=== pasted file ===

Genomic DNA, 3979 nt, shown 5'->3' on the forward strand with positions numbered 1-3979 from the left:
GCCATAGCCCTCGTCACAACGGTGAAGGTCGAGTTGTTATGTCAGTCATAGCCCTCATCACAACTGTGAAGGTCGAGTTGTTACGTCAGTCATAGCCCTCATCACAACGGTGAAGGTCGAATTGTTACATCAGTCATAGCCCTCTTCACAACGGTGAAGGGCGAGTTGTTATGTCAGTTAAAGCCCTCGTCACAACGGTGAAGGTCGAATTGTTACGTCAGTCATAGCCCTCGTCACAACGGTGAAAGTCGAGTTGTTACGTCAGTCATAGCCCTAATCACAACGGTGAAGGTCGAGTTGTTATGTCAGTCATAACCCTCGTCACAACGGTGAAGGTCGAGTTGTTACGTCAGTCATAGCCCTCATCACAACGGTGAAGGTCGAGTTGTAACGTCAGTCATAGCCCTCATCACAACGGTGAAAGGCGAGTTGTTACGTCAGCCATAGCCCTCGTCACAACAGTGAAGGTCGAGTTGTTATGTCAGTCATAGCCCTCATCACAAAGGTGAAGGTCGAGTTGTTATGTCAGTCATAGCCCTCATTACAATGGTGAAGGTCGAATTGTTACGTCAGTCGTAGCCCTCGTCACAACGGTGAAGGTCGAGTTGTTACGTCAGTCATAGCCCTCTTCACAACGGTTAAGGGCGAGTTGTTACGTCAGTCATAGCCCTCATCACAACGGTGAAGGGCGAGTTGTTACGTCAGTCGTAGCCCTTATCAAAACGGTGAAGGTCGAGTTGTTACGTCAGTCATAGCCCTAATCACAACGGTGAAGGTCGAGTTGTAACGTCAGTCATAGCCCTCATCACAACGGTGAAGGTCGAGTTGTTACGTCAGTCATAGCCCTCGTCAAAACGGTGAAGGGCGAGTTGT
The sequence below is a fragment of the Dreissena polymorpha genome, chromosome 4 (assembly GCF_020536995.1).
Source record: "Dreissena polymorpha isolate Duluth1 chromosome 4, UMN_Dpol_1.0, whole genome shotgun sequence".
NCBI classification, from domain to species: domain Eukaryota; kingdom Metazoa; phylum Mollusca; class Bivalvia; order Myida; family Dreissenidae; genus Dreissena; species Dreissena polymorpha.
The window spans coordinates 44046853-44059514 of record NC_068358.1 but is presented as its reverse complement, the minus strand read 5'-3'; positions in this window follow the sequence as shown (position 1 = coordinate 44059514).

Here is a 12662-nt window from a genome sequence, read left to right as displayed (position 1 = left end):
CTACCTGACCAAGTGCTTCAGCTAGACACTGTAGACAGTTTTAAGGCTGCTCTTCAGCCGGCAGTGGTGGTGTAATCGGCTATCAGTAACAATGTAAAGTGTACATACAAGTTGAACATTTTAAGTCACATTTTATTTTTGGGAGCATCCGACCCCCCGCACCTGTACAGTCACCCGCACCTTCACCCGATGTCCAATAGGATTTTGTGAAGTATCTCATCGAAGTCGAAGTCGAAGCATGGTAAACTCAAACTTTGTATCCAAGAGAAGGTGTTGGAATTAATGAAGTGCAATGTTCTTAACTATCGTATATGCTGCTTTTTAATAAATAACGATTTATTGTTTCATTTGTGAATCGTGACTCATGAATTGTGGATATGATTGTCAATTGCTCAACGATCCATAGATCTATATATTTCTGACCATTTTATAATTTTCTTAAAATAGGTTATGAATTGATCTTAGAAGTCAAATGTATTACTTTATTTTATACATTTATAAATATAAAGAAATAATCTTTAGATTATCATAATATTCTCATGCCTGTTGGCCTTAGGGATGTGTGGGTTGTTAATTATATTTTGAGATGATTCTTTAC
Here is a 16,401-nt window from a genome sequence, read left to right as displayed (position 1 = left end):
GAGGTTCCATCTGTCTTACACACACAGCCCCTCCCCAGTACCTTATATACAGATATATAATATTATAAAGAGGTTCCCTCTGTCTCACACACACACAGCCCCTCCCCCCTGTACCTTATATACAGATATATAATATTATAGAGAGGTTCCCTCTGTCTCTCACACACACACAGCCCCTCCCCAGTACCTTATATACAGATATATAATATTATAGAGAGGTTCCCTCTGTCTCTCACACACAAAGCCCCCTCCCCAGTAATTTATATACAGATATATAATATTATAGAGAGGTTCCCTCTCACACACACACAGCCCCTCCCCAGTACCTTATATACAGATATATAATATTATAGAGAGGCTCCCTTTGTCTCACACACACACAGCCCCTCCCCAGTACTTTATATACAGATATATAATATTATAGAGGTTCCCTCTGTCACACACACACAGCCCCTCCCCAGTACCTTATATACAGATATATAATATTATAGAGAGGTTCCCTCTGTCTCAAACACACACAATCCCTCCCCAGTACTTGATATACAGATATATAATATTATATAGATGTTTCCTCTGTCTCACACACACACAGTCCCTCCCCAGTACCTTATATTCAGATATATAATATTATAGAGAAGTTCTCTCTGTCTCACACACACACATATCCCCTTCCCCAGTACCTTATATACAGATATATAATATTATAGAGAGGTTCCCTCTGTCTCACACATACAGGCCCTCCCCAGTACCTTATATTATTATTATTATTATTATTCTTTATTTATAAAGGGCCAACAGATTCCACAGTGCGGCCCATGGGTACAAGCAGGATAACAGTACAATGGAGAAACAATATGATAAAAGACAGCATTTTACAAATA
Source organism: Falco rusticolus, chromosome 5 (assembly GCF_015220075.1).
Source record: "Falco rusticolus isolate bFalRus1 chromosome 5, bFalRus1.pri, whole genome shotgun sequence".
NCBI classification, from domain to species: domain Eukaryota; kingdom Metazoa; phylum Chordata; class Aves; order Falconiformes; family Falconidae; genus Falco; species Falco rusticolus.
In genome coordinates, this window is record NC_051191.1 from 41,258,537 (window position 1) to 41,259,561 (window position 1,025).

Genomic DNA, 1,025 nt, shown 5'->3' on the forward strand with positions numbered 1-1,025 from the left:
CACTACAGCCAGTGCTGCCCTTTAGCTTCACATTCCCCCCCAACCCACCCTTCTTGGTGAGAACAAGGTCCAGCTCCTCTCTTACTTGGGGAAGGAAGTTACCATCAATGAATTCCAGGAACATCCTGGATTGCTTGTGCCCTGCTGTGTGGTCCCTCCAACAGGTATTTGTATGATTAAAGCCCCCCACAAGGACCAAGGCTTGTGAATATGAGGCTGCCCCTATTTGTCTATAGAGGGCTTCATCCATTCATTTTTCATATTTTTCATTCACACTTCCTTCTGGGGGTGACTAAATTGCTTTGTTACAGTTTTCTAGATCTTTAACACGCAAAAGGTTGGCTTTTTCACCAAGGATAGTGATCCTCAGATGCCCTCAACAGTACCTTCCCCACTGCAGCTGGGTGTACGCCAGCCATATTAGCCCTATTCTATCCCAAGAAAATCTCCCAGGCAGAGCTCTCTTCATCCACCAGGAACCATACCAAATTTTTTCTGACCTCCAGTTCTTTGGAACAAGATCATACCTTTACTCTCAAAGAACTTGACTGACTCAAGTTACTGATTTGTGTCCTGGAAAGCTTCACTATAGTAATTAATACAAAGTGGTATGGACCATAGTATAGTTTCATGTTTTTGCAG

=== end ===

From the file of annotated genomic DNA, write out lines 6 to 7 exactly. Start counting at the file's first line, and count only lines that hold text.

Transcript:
The window spans coordinates 44046853-44059514 of record NC_068358.1 but is presented as its reverse complement, the minus strand read 5'-3'; positions in this window follow the sequence as shown (position 1 = coordinate 44059514).

Here is a 12662-nt window from a genome sequence, read left to right as displayed (position 1 = left end):